That said, the Mayor would do well to take it easy with the tough guy routine. Pretty soon he’s going to be able to hear the city’s collective eye-roll when he puffs his chest out. It’s not necessary to try to attack Kidwell for not having worked in a Presidential administration and thus not “getting it.” Kidwell and other journalists are not unable to do their jobs well because they’re not one of the several dozen or so people who have worked in the Oval Office. This is little more than ad hominem (or, I guess, appeal to authority, if we’re being formal about it), this idea that because Kidwell hasn’t had the same personal experience as the Mayor that he doesn’t know what voters want or how government should work.

Worse, it’s an anemic defense of his position. It is circular to say that the people only care about “results” and not “process” when a part of the process is being deliberately concealed; nor is that appeal to popular opinion particularly meaningful when it comes to the uprightness of a policy. I mean, Jim Crow was popular too–and no, I’m not comparing the two. Something being unknown to or unpopular with the public is not germane to this element of a policy debate.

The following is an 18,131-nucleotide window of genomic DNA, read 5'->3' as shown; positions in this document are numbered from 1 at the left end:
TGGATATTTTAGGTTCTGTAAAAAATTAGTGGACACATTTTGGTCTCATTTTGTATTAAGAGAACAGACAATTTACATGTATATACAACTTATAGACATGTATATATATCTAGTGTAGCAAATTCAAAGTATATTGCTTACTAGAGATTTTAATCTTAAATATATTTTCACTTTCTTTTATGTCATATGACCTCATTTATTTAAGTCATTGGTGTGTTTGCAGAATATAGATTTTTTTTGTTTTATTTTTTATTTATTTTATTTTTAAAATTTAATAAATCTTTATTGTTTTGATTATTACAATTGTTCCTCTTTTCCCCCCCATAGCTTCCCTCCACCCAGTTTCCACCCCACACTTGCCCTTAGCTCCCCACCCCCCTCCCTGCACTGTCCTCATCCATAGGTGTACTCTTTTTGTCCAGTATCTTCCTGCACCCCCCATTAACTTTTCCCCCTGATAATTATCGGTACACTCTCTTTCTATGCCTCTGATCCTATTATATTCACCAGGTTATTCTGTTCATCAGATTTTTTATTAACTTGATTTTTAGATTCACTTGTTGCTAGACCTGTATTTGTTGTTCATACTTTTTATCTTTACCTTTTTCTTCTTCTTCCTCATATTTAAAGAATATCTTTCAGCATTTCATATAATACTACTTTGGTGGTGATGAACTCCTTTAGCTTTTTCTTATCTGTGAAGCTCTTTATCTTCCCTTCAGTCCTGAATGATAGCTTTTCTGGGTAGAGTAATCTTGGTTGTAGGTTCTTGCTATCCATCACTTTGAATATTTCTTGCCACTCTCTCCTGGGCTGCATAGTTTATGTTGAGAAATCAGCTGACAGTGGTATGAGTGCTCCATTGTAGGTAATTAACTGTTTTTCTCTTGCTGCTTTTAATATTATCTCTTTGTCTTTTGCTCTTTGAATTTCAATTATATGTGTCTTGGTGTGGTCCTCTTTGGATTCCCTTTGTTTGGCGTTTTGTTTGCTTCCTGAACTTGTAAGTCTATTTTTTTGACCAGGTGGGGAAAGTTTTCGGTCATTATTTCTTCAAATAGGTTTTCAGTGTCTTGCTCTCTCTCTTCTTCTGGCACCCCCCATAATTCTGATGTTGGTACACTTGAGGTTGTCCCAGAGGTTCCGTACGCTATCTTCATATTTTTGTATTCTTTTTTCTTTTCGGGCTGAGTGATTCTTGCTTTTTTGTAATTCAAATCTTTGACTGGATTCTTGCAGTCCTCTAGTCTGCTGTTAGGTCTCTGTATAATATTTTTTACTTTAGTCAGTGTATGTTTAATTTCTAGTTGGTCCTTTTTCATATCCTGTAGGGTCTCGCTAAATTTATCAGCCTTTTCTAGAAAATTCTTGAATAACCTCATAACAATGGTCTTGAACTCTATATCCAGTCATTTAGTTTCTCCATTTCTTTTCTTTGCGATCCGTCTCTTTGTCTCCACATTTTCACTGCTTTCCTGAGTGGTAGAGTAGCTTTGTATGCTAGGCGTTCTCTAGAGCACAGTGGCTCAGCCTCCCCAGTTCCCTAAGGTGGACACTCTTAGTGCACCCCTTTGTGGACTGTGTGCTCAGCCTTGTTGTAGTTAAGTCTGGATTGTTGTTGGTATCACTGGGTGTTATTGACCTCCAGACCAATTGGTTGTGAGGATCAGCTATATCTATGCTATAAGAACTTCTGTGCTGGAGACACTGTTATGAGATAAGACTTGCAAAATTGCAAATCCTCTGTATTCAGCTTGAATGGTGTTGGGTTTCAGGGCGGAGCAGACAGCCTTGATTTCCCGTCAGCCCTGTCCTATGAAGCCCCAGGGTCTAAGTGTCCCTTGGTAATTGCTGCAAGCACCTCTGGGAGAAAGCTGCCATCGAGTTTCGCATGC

The appeal to the public will is a related species of fallacy. At one point in the transcript, the Mayor stonewall’s Kidwell by saying that if he isn’t transparent enough, “The taxpayers [sic] will hold [him] accountable.” Voters (not just taxpayers) in America can’t allocate their vote that way, and it’s vacuous to intimate that he actually believes voters will throw him out based on the fine points of his transparency policy.

But the Mayor is right to point out that he is an elected official, and the fact of his election has weight. It means the citizenry implicitly trusted him to exercise his authority wisely; and to do that, he needs to be able to communicate openly with his staff and know they’re being open with him. To the degree transparency would interfere with that–and to that precise degree only–invoking exemptions is not synonymous with cynical obfuscation.